Did you know that when you buy or sell a security, it may not be the actual security transferred between buyer and seller? Securities lending is often used by traders who want to take advantage of price differences between related securities without owning them.
What is securities lending?
In the simplest terms, securities lending is temporarily transferring ownership of a security from one party to another. The borrower then sells the security on the open market, hoping to profit from a price difference between the purchase price and the eventual sale price. When it comes time to return the security, the borrower repurchases it on the open market and returns it to the lender.
How does it work?
Securities lending is often used by traders who want to take advantage of price differences between related securities without actually owning them. For example, let’s say you think that stock A will increase in value relative to stock B. However, you don’t want to buy stock A outright because you think there’s a chance that your prediction could be wrong, and you would then be stuck with an asset that’s lost value.
Instead, you could borrow stock A from a lender, sell it on the open market, and then buy stock B. If your prediction was correct and stock A does indeed increase in value relative to stock B, you’ll make a profit when you buy back stock A and return it to the lender. Of course, if your prediction is wrong and stock A decreases in value relative to stock B, you’ll take a loss.
There are two main types of securities lending- intraday securities lending and overnight securities lending. Intraday securities lending refers to transactions that are completed within the same day. On the other hand, Overnight securities lending involves borrowing security for one day or longer.
In both cases, the borrower must put up collateral to secure the loan. The collateral is typically in the form of cash or another security, and it must be worth at least as much as the value of the security that is being borrowed.
Why engage in securities lending?
There are a few reasons someone might want to engage in securities lending. First, as we mentioned, it allows traders to take advantage of price differences between related securities without actually owning them.
Securities lending can provide income for investors looking for alternative revenue sources. When you lend your securities to another party, you usually receive a fee for doing so, and this fee can be a fixed amount or a percentage of the value of the security. Securities lending can help to increase the liquidity of a security. When more people can trade security, it becomes easier for buyers and sellers to find each other and complete transactions.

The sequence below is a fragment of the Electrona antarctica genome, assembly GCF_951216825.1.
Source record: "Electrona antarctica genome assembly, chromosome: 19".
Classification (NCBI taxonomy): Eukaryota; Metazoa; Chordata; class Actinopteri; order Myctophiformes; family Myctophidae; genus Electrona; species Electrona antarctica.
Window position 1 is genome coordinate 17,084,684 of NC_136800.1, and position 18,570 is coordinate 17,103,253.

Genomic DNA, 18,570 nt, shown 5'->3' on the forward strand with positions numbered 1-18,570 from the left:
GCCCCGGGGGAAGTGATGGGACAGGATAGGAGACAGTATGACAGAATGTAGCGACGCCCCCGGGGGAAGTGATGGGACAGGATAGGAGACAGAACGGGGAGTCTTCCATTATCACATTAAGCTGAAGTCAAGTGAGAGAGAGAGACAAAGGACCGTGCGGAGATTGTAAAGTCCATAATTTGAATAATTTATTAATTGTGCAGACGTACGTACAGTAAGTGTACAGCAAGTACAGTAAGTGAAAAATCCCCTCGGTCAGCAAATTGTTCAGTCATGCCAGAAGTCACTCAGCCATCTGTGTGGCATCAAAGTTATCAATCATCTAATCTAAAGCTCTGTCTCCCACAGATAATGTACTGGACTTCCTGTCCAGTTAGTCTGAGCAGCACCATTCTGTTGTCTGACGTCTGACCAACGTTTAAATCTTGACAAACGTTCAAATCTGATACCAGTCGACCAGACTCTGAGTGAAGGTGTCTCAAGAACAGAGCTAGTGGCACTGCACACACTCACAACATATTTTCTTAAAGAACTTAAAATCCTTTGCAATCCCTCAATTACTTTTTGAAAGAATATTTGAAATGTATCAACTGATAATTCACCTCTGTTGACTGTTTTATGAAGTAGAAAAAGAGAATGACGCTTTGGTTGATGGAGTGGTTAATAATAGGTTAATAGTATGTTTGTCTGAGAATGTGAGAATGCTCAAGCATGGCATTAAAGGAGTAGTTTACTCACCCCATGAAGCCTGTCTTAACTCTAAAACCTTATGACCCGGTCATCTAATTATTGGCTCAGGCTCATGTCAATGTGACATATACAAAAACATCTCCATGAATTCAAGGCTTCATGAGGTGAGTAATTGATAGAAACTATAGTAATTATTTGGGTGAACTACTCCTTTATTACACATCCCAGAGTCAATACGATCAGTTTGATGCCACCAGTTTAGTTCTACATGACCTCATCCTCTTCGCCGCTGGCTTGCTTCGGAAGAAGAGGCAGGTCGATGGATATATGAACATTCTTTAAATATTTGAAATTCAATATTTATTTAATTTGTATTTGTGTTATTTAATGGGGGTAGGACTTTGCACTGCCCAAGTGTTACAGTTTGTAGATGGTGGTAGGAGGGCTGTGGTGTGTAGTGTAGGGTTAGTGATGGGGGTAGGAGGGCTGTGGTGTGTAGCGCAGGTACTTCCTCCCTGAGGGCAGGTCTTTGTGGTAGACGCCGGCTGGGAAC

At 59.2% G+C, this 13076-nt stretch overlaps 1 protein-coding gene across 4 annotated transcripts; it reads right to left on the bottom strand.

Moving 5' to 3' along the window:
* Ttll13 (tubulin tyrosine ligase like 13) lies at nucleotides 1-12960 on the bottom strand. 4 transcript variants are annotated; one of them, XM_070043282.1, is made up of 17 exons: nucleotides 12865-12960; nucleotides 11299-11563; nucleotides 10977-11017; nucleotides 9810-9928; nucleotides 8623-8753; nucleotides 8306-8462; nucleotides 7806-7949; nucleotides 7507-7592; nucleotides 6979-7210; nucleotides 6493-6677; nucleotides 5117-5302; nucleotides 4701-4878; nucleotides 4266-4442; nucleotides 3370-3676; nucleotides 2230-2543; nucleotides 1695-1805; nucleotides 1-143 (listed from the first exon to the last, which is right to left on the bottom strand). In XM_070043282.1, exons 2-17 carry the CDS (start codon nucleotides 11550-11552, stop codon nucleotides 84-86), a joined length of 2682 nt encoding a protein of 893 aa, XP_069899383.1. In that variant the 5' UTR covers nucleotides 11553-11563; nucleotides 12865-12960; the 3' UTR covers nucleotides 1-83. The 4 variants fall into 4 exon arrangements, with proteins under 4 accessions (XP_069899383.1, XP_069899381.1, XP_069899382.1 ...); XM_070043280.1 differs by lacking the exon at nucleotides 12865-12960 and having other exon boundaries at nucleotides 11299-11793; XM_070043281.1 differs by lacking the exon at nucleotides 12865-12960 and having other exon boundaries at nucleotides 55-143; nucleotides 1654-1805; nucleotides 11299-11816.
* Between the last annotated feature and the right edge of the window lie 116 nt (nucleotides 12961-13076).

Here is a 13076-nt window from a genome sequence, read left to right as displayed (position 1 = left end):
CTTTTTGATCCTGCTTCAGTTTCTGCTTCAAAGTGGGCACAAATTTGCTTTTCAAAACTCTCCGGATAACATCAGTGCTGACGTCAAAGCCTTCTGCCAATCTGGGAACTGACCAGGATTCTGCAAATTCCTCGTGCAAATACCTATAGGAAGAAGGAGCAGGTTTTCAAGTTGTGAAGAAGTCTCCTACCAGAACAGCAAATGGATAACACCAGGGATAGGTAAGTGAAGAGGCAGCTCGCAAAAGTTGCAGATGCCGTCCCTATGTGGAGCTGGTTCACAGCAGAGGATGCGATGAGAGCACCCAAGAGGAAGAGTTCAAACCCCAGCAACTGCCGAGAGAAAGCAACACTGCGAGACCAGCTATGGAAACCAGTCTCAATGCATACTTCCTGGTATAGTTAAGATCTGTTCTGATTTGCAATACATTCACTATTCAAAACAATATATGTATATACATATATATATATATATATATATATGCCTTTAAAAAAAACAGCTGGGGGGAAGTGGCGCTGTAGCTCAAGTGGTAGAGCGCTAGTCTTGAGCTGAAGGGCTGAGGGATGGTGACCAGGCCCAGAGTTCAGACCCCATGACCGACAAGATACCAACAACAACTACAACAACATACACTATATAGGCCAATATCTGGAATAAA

Securities lending can also be used to hedge against risk. For example, if you own stock in company A and think there’s a chance that it might decrease in value, you could lend your shares to another party and receive collateral in the form of cash.
If company A’s stock does indeed go down in value, the loss will be offset by the gain in the value of the cash collateral. Of course, if company A’s stock goes up in value, you’ll miss out on the potential profits.
What are the risks of securities lending?
There are a few risks to be aware of if you’re considering lending your securities. First, there’s the risk that the borrower will not return the security. It is known as counterparty risk, the most significant risk associated with securities lending.
To mitigate this risk, lenders usually require borrowers to post collateral as cash or another security. The collateral must be worth at least as much as the value of the security that is being borrowed. Even if the borrower defaults on the loan, the lender will still have the collateral to cover their losses.
Another risk to consider is market risk. It is the risk that the price of the security you’ve lent will go up while the borrower is holding it. If this happens, the borrower will make a profit while you miss out on the potential gains. To offset this risk, lenders typically charge higher fees for securities more prone to price fluctuations.
Finally, there’s the risk of reinvestment risk. It is the risk that interest rates will change while the borrower is holding your securities, and as a result, you will miss out on the opportunity to reinvest your collateral at a higher rate.